Four grandchildren, two candidates, one choice

Four grandchildren, two candidates, one choice

Emma Charlotte Weiss, left, Dylan Anderson Weiss, Daniel Michael Weiss, and Lindsey Rachel Weiss
Emma Charlotte Weiss, left, Dylan Anderson Weiss, Daniel Michael Weiss, and Lindsey Rachel Weiss

Dear Lindsey, Daniel, Dylan, and Emma,

I know you guys think of me as an easygoing 81-year-old-grandpa who just loves to say yes to all your requests. But that lighthearted character will hibernate for the length of this open letter and several more in the months ahead, while a serious zaydie emerges to express himself on a critical subject.

I want to share my thoughts on the presidential election in November, and I feel it’s not a moment too soon. I consider this particular event to be a watershed, once-in-a-generation inflection point, one that will have a direct bearing on your joyful and promising lives for years to come.

Ordinarily, I would frame the letter in a civics context, exhorting each of you to cast a ballot as responsible citizens and to honor thousands of countrymen who died in wars past to protect your right to exercise this privilege. But this time around, my message is decidedly different.

I chose this structured format rather than text, phone, or social media because I think it’s the best way for someone of my years to amplify and communicate my thoughts. Since your ages range from 28 to 20, I’ll be writing across nearly three generations, hoping to disprove the notion that communication between our respective cohorts has faltered or that we are tone deaf toward one another.

Like you, I am faced with two candidates whose personal conduct, domestic agendas, and global outlooks could not be more dissimilar. Looking back and peering ahead, I can safely say that this is the most significant ballot I will cast in six decades of voting. While you and your fellow GenZers will be influencing politics and policies for decades to come, this is the first time all of my grandchildren will be eligible to participate in the same presidential race, and one that also features significant down-ballot choices.

I certainly want to acknowledge the big issues – Israel, antisemitism, Ukraine, inflation, immigration, reproductive freedoms, climate change, DEI, and election integrity, among others. I could devote an open letter to each subject, and I hope to delve into several as the campaign progresses. But let me focus here on the age and character of two candidates who your generation largely perceives as too old and too out of touch, with one being ideologically rigid and the other having no ideology at all.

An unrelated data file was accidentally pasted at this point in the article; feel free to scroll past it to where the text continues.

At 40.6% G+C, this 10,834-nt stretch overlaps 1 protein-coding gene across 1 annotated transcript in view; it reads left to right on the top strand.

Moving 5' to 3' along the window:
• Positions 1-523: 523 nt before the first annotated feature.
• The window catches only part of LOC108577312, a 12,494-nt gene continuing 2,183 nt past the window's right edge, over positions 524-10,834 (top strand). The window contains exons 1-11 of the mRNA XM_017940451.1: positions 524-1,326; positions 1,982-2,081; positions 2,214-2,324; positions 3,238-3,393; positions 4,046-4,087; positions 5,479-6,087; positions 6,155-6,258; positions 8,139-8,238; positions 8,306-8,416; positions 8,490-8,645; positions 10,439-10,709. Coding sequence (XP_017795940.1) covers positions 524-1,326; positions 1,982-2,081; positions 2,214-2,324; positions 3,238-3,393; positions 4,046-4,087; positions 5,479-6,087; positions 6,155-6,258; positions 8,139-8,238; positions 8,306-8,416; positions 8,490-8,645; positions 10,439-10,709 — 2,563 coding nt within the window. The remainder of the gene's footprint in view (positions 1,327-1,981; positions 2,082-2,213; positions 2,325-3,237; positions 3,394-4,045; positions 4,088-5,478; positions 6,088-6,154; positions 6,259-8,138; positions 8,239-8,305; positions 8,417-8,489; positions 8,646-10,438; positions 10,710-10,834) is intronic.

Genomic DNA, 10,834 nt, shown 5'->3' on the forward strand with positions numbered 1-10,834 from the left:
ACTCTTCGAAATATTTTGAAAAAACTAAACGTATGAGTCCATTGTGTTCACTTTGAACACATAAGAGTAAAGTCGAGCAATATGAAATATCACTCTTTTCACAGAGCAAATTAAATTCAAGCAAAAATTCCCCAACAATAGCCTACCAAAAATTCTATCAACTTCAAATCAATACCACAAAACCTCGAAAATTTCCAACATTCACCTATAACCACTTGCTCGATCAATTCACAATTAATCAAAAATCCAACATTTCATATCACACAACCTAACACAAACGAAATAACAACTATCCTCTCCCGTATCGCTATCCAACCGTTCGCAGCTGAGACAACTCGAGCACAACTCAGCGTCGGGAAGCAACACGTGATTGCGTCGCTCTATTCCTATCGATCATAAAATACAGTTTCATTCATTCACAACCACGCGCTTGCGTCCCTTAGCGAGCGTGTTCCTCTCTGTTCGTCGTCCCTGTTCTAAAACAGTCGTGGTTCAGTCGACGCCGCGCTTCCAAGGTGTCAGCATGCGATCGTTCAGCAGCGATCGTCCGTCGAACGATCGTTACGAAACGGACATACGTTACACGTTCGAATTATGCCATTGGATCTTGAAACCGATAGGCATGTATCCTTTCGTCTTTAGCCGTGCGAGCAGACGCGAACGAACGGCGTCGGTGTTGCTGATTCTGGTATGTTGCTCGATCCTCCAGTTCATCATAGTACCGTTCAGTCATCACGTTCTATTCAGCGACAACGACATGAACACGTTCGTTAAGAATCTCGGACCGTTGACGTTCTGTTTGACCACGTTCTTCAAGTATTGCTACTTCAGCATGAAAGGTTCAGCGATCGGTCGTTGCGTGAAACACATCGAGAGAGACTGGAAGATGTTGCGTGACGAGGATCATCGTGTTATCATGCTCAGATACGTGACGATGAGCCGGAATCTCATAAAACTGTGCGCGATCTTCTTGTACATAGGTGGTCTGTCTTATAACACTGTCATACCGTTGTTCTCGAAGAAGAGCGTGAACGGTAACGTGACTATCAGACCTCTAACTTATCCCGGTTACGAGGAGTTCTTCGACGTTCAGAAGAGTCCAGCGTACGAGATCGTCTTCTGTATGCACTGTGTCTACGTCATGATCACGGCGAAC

The first, Donald Trump, is an unreconstructed and, at this point, unconvicted insurrectionist who is fond of authoritarian figures and often aspires to be one. He suffers from an engorged ego that revels in societal chaos and tribalism by pitting one class, ethnicity, race, or religion against another. His toolbox overflows with tropes, dog whistles, innuendos, and insults as he wallows in coarseness and shows an unlimited capacity for mendacity.

The second, Joe Biden, quietly and consistently (and sometimes feistily) pursues decency and civility. He talks repeatedly and optimistically about building a society from the bottom up by bringing people together in common cause. The president is an unabashed constitutionalist who values the traditions, ideals, and institutional integrity of the republic.

It’s readily apparent to all but the most cynical that one man is completely narcissistic, totally transactional, and consistently grievance laden, while the other is openly self-effacing, genuinely empathetic, and free of the conspiratorial shackles that hold the other hostage.

When he occupied the White House, Mr. Trump treated it more like one of his properties than the nation’s symbolic home, a convenient backdrop for shilling everything from wines to steaks. And all the while, he shamelessly promoted his Washington hotel, his Mar-a-Lago residence, and his Bedminster, New Jersey, resort as adjuncts for official business and entrepots of lobbying. During his watch, the Executive Mansion reflected a merry-go-round of crass commercialism, intrigue, turnover, and turmoil.